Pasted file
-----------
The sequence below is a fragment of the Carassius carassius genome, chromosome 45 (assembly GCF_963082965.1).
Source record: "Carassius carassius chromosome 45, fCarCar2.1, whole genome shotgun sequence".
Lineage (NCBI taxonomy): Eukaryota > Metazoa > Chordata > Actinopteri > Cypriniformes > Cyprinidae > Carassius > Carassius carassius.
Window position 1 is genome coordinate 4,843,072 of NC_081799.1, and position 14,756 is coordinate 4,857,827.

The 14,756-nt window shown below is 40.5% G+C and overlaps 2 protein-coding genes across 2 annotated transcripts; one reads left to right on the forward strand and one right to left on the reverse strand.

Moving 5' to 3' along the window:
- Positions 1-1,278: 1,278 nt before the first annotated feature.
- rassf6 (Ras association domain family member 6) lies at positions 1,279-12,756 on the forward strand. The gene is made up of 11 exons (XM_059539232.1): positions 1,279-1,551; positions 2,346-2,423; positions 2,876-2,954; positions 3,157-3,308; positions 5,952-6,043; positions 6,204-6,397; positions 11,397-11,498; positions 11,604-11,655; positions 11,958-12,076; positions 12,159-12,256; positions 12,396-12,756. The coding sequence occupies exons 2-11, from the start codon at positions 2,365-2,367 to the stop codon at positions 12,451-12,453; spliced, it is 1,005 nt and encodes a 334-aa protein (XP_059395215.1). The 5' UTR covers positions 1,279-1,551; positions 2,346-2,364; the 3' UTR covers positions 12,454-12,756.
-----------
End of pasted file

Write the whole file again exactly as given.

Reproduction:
The sequence below is a fragment of the Carassius carassius genome, chromosome 45 (assembly GCF_963082965.1).
Source record: "Carassius carassius chromosome 45, fCarCar2.1, whole genome shotgun sequence".
Lineage (NCBI taxonomy): Eukaryota > Metazoa > Chordata > Actinopteri > Cypriniformes > Cyprinidae > Carassius > Carassius carassius.
Window position 1 is genome coordinate 4,843,072 of NC_081799.1, and position 14,756 is coordinate 4,857,827.

The 14,756-nt window shown below is 40.5% G+C and overlaps 2 protein-coding genes across 2 annotated transcripts; one reads left to right on the forward strand and one right to left on the reverse strand.

Moving 5' to 3' along the window:
- Positions 1-1,278: 1,278 nt before the first annotated feature.
- rassf6 (Ras association domain family member 6) lies at positions 1,279-12,756 on the forward strand. The gene is made up of 11 exons (XM_059539232.1): positions 1,279-1,551; positions 2,346-2,423; positions 2,876-2,954; positions 3,157-3,308; positions 5,952-6,043; positions 6,204-6,397; positions 11,397-11,498; positions 11,604-11,655; positions 11,958-12,076; positions 12,159-12,256; positions 12,396-12,756. The coding sequence occupies exons 2-11, from the start codon at positions 2,365-2,367 to the stop codon at positions 12,451-12,453; spliced, it is 1,005 nt and encodes a 334-aa protein (XP_059395215.1). The 5' UTR covers positions 1,279-1,551; positions 2,346-2,364; the 3' UTR covers positions 12,454-12,756.